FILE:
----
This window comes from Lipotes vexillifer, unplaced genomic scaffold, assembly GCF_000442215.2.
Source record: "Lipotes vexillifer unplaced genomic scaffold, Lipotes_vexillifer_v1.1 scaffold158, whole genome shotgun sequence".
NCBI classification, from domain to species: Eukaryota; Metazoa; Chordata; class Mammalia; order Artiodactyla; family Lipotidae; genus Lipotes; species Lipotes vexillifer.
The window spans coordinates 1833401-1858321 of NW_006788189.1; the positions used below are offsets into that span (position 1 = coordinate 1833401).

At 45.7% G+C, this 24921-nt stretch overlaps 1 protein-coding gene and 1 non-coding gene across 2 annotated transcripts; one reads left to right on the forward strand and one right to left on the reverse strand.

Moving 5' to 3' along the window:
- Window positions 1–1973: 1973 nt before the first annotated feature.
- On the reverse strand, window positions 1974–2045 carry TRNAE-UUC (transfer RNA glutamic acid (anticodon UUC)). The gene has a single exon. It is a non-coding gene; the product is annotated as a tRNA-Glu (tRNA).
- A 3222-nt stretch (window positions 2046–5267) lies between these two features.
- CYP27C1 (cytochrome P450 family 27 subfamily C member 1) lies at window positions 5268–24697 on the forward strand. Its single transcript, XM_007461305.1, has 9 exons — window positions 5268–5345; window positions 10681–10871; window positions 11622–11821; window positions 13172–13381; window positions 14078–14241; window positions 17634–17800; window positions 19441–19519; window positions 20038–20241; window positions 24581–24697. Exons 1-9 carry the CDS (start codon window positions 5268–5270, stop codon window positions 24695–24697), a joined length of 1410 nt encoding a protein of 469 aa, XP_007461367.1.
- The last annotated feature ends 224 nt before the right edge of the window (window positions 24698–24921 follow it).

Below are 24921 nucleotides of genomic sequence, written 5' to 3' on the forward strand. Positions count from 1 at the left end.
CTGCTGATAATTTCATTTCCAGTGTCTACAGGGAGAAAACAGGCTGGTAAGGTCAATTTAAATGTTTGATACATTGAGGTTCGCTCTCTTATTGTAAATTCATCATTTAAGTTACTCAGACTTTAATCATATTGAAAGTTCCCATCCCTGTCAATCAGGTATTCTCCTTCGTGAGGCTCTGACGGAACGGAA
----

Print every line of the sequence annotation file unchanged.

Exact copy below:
This window comes from Lipotes vexillifer, unplaced genomic scaffold, assembly GCF_000442215.2.
Source record: "Lipotes vexillifer unplaced genomic scaffold, Lipotes_vexillifer_v1.1 scaffold158, whole genome shotgun sequence".
NCBI classification, from domain to species: Eukaryota; Metazoa; Chordata; class Mammalia; order Artiodactyla; family Lipotidae; genus Lipotes; species Lipotes vexillifer.
The window spans coordinates 1833401-1858321 of NW_006788189.1; the positions used below are offsets into that span (position 1 = coordinate 1833401).

At 45.7% G+C, this 24921-nt stretch overlaps 1 protein-coding gene and 1 non-coding gene across 2 annotated transcripts; one reads left to right on the forward strand and one right to left on the reverse strand.

Moving 5' to 3' along the window:
- Window positions 1–1973: 1973 nt before the first annotated feature.
- On the reverse strand, window positions 1974–2045 carry TRNAE-UUC (transfer RNA glutamic acid (anticodon UUC)). The gene has a single exon. It is a non-coding gene; the product is annotated as a tRNA-Glu (tRNA).
- A 3222-nt stretch (window positions 2046–5267) lies between these two features.
- CYP27C1 (cytochrome P450 family 27 subfamily C member 1) lies at window positions 5268–24697 on the forward strand. Its single transcript, XM_007461305.1, has 9 exons — window positions 5268–5345; window positions 10681–10871; window positions 11622–11821; window positions 13172–13381; window positions 14078–14241; window positions 17634–17800; window positions 19441–19519; window positions 20038–20241; window positions 24581–24697. Exons 1-9 carry the CDS (start codon window positions 5268–5270, stop codon window positions 24695–24697), a joined length of 1410 nt encoding a protein of 469 aa, XP_007461367.1.
- The last annotated feature ends 224 nt before the right edge of the window (window positions 24698–24921 follow it).

Below are 24921 nucleotides of genomic sequence, written 5' to 3' on the forward strand. Positions count from 1 at the left end.
CTGCTGATAATTTCATTTCCAGTGTCTACAGGGAGAAAACAGGCTGGTAAGGTCAATTTAAATGTTTGATACATTGAGGTTCGCTCTCTTATTGTAAATTCATCATTTAAGTTACTCAGACTTTAATCATATTGAAAGTTCCCATCCCTGTCAATCAGGTATTCTCCTTCGTGAGGCTCTGACGGAACGGAA